Take Shelter Film Review | TQS Magazine

Few films are as successful at placing the audience inside the heads of their protagonists as Take Shelter, the second feature from Jeff Nichols (Shotgun Stories). That’s especially impressive since the character in question is Curtis LaForche (Michael Shannon), a man who finds himself plagued by terrifying visions of an apocalyptic storm which may be a sign that he is going mad, or that he is a prophet. In short, his head isn’t the sort of place that you really want to be in, but Nichols and Shannon put you there from minute one and don’t let you out until the credits roll.

The film starts relatively slowly, showing how Curtis fits into his Midwestern community and the happy family life he shares with his wife (Jessica Chastain) and his deaf daughter, as well as the job he has at a local drilling firm. Sprinkled in amongst these are the dreams that trouble him, all of which start with a ominous storm that rains a thick, oily substance down on Curtis. The dreams start off eerie rather than scary, but gradually become more and more harrowing as the film progresses, eventually reaching a point where people in Curtis’ life appear in them and attack him. Owing to their intensity, Curtis starts to act differently towards the people who ‘hurt’ him, and he starts a downward spiral that threatens everyone he loves. 

The dreams are incredibly effective and disorientating in the moment, but what’s really great about them is the way they make the ordinary moments that follow them seem subtly off. Much like Curtis, the audience is unsettled by these dreams and what they represent, and the way that they bleed into Curtis’ waking life, first as a feeling of unspecified dread, then as actual hallucinations, is superbly executed.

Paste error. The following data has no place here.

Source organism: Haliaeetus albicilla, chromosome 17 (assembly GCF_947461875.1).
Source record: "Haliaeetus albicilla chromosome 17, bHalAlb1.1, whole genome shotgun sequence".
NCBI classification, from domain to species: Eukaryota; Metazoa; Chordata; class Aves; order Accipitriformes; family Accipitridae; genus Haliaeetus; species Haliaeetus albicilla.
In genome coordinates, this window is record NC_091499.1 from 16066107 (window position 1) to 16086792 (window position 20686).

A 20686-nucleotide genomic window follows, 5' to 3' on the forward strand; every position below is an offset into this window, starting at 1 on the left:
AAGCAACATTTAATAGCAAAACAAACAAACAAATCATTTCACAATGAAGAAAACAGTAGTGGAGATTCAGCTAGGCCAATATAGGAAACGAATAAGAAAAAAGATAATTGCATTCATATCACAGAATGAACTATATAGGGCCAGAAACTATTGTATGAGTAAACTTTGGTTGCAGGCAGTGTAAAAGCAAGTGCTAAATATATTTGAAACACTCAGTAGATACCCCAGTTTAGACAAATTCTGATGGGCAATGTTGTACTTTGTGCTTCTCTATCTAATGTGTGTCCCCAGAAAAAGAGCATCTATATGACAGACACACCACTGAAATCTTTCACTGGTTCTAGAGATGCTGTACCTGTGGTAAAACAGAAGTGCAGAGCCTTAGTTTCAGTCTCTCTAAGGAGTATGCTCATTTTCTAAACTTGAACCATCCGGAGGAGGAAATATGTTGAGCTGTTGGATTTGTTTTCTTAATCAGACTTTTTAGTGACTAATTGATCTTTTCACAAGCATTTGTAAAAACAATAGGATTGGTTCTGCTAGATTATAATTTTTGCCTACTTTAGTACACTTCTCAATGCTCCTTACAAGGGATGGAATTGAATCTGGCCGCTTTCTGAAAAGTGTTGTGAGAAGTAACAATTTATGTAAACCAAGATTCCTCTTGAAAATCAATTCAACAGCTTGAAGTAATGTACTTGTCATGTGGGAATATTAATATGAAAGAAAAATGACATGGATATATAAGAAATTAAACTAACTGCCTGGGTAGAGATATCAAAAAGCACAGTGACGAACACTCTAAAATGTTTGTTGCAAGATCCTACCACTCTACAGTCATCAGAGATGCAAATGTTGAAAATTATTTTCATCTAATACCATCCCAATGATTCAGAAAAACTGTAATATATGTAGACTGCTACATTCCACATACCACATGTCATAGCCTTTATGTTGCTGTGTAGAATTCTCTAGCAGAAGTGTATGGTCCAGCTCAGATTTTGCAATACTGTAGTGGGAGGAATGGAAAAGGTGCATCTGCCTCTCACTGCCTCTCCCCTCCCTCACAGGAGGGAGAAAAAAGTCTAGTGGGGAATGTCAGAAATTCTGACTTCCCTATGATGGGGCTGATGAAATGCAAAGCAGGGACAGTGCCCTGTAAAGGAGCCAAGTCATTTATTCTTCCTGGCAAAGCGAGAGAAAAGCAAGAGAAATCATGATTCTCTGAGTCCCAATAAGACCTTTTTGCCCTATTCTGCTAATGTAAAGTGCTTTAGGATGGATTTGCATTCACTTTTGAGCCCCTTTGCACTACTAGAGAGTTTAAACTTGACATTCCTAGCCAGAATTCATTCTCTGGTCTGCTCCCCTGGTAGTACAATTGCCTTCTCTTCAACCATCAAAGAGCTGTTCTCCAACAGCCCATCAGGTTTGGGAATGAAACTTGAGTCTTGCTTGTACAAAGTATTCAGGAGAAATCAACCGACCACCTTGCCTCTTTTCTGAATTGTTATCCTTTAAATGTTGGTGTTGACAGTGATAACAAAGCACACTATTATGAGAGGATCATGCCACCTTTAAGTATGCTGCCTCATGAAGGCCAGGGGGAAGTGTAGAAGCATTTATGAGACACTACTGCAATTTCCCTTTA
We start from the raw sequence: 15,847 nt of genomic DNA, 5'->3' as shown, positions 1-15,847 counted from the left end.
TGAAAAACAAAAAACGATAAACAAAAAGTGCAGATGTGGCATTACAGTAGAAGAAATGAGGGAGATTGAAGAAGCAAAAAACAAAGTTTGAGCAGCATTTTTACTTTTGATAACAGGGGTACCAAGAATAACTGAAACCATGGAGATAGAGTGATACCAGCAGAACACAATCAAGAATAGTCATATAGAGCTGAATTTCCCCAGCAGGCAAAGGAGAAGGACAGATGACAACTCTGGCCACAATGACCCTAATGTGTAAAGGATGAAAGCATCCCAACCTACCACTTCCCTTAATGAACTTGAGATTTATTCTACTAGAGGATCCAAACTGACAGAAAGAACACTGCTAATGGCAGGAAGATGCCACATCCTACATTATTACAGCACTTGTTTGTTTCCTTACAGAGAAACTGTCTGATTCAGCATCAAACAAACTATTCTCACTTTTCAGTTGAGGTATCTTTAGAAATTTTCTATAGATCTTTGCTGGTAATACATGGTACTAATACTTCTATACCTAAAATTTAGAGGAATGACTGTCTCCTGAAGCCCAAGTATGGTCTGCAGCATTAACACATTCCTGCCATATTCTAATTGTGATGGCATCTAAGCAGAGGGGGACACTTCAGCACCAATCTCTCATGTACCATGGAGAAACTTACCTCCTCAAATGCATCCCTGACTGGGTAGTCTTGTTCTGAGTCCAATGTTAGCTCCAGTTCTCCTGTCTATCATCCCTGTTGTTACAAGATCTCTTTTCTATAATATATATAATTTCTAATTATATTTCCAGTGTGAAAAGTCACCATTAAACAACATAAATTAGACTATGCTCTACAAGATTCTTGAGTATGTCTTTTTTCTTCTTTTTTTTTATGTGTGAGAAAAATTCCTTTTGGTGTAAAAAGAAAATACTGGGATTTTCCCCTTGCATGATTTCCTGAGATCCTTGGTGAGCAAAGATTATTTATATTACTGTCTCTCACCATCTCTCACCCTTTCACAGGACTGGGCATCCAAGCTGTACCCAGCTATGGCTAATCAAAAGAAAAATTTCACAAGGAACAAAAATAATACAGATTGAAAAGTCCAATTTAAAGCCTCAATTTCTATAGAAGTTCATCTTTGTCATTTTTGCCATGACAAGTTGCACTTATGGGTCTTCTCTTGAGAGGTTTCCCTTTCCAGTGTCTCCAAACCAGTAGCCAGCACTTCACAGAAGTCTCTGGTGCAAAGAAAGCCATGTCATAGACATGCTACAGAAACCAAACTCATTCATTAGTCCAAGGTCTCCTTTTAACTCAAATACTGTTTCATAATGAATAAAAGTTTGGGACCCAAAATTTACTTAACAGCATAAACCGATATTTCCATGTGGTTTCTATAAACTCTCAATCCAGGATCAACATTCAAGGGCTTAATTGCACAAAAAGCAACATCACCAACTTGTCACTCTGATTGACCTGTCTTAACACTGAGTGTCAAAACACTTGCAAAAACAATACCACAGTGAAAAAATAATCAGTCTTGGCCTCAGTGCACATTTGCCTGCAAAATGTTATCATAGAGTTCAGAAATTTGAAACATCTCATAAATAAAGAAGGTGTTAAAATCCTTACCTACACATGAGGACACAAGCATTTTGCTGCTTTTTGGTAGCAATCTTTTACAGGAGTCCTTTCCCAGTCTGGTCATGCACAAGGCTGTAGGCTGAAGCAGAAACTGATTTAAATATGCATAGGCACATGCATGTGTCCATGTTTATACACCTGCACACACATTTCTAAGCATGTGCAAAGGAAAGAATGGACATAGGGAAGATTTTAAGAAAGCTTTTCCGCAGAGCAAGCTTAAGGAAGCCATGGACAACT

What really gives the film its emotional power is Michael Shannon’s central performance, which is just the latest highlight in a career full of them. He gives Curtis a sense of self-awareness about his predicament that prevents him from being just a standard cinematic loon. It is established early on that Curtis’ mother is in an assisted living facility as the direct result of a battle with paranoid schizophrenia that caused her to leave Curtis when he was only ten, and Curtis knows that the visions he is having could be a sign that he is succumbing  to the same illness. At the same time that he is seeking professional help and trying to hold everything together so he doesn’t abandon his own child, he can’t help himself from being guided by his visions, which cause him to endanger his family by spending their money on a storm shelter to protect them from a disaster that may never come. Shannon’s performances is sudbued for the most part, and he only lets Curtis’ desperation show occasionally, but those little peeks, coupled with Curtis’ desire to save himself, lend a tragic air to the film. Curtis appears to be a man fighting a losing battle, and we are there with him every step of the way.

Take Shelter is truly breathtaking, and is one of the most distinct and captivating American films of the last decade. A true benchmark of what independent cinema can do, and further proof that both Jeff Nichols and Michael Shannon are two of the most talented people working in American cinema today. We can only hope that they make many more similarly brilliant, daring films together.

Review by Edwin Davies